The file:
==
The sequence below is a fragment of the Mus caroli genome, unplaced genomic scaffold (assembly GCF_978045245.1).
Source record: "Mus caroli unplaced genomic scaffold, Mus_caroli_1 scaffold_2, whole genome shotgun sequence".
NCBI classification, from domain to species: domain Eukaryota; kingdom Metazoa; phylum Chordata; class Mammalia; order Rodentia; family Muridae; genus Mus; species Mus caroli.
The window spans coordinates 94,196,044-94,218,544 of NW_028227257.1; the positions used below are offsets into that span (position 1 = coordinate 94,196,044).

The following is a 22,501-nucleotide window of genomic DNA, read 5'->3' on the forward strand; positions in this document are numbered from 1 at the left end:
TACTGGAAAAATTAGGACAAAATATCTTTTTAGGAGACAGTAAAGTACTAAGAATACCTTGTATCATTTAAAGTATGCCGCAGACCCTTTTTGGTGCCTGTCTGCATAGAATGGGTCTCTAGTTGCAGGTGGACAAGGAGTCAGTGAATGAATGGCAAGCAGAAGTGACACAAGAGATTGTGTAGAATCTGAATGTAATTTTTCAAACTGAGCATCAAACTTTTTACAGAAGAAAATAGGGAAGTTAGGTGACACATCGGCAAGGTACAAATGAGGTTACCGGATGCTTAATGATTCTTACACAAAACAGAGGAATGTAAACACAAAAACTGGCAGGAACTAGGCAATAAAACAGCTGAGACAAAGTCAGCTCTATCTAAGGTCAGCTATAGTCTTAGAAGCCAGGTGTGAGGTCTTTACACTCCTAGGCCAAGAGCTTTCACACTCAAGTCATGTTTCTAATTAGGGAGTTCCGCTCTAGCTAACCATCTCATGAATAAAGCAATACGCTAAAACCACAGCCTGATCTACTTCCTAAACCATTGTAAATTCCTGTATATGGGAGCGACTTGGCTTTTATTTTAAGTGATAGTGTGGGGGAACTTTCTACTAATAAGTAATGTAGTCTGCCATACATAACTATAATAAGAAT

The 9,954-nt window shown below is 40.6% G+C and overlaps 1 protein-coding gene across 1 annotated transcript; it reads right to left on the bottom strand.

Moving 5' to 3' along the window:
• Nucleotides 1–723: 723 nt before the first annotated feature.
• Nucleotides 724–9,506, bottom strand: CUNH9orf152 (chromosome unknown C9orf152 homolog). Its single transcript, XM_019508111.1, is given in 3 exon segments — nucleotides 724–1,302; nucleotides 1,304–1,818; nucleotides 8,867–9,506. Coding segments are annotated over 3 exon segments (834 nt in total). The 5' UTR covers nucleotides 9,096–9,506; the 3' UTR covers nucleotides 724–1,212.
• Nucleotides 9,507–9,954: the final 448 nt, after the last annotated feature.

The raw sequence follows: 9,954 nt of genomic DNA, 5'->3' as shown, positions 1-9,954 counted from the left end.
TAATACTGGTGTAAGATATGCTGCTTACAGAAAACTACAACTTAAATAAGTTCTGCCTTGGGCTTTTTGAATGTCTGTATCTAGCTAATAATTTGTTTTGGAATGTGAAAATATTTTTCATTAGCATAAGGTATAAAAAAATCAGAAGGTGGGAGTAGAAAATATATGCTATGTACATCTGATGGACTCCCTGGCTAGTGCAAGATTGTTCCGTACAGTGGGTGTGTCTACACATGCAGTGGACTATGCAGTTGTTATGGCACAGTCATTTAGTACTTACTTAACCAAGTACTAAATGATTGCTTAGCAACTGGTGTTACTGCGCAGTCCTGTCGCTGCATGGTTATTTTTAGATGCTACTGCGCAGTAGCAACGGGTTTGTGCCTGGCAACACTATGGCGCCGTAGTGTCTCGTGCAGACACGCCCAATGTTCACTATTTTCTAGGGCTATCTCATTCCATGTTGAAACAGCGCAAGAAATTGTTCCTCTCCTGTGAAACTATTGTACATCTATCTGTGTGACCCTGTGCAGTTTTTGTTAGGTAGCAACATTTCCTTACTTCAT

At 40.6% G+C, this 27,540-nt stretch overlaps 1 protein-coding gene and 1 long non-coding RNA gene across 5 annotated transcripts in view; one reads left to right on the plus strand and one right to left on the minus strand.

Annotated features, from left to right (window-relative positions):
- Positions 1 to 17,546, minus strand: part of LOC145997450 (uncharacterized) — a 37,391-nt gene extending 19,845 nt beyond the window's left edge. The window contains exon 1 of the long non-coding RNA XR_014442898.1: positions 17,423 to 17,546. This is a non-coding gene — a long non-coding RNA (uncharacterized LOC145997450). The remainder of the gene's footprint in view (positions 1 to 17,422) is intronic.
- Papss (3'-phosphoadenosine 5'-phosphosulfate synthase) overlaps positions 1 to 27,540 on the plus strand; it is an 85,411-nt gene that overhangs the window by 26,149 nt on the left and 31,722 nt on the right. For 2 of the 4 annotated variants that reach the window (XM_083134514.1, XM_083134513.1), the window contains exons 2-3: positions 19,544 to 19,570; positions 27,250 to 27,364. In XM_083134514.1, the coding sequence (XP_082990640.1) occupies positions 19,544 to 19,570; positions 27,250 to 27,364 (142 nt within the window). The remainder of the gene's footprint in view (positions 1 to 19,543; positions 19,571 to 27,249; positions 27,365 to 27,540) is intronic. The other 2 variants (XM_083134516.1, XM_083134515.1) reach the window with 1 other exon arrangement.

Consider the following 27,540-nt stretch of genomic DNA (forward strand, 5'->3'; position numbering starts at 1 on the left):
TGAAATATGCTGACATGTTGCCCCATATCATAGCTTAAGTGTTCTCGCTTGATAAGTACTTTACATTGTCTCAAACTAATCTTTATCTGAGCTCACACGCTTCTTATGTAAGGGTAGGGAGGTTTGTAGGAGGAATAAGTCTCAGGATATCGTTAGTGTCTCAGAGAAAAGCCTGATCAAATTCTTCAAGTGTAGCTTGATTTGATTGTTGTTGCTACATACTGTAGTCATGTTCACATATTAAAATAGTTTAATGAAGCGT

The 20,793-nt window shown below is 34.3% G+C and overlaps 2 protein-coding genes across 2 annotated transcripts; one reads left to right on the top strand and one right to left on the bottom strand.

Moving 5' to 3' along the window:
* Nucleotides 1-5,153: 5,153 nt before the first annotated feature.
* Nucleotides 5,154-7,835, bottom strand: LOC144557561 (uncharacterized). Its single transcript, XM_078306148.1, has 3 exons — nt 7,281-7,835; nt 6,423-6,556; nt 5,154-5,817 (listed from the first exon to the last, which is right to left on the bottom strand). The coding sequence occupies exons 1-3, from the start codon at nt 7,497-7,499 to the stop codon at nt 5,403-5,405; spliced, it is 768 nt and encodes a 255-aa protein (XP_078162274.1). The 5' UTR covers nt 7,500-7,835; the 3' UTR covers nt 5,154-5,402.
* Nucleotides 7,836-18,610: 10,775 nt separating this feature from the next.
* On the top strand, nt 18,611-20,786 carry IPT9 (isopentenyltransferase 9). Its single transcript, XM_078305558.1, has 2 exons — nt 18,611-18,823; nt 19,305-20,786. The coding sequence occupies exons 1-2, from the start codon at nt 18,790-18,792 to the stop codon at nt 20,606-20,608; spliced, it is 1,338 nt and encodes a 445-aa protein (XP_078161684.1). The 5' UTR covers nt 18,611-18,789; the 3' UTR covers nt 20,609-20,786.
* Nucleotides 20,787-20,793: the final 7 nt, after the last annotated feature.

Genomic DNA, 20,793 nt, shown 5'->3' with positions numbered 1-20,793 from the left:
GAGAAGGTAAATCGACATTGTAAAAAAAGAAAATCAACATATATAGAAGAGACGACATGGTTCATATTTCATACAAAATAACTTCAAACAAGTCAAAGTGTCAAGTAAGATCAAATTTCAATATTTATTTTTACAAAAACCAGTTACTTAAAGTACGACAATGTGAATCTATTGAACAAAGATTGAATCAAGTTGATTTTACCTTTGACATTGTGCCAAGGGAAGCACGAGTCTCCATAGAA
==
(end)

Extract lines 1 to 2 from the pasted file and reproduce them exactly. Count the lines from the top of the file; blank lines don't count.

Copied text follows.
The sequence below is a fragment of the Mus caroli genome, unplaced genomic scaffold (assembly GCF_978045245.1).
Source record: "Mus caroli unplaced genomic scaffold, Mus_caroli_1 scaffold_2, whole genome shotgun sequence".